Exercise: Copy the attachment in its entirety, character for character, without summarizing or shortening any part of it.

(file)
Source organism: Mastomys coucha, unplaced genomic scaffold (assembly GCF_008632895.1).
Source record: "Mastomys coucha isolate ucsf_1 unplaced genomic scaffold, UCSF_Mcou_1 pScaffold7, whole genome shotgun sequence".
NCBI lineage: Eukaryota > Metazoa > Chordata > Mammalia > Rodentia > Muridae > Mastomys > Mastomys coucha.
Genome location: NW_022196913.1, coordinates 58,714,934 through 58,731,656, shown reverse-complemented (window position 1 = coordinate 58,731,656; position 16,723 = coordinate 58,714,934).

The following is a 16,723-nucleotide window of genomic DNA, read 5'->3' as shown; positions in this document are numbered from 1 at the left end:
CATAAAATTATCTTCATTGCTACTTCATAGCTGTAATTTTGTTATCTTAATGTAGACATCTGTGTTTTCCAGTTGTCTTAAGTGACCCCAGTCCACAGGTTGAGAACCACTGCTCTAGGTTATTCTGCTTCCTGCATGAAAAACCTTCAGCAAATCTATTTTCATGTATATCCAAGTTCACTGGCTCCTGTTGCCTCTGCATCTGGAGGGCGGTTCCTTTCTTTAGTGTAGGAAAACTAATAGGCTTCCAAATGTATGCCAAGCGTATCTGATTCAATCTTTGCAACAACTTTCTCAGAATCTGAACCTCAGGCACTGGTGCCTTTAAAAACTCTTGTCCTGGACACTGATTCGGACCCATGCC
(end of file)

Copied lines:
Source organism: Mastomys coucha, unplaced genomic scaffold (assembly GCF_008632895.1).
Source record: "Mastomys coucha isolate ucsf_1 unplaced genomic scaffold, UCSF_Mcou_1 pScaffold7, whole genome shotgun sequence".
NCBI lineage: Eukaryota > Metazoa > Chordata > Mammalia > Rodentia > Muridae > Mastomys > Mastomys coucha.
Genome location: NW_022196913.1, coordinates 58,714,934 through 58,731,656, shown reverse-complemented (window position 1 = coordinate 58,731,656; position 16,723 = coordinate 58,714,934).

The following is a 16,723-nucleotide window of genomic DNA, read 5'->3' as shown; positions in this document are numbered from 1 at the left end:
CATAAAATTATCTTCATTGCTACTTCATAGCTGTAATTTTGTTATCTTAATGTAGACATCTGTGTTTTCCAGTTGTCTTAAGTGACCCCAGTCCACAGGTTGAGAACCACTGCTCTAGGTTATTCTGCTTCCTGCATGAAAAACCTTCAGCAAATCTATTTTCATGTATATCCAAGTTCACTGGCTCCTGTTGCCTCTGCATCTGGAGGGCGGTTCCTTTCTTTAGTGTAGGAAAACTAATAGGCTTCCAAATGTATGCCAAGCGTATCTGATTCAATCTTTGCAACAACTTTCTCAGAATCTGAACCTCAGGCACTGGTGCCTTTAAAAACTCTTGTCCTGGACACTGATTCGGACCCATGCC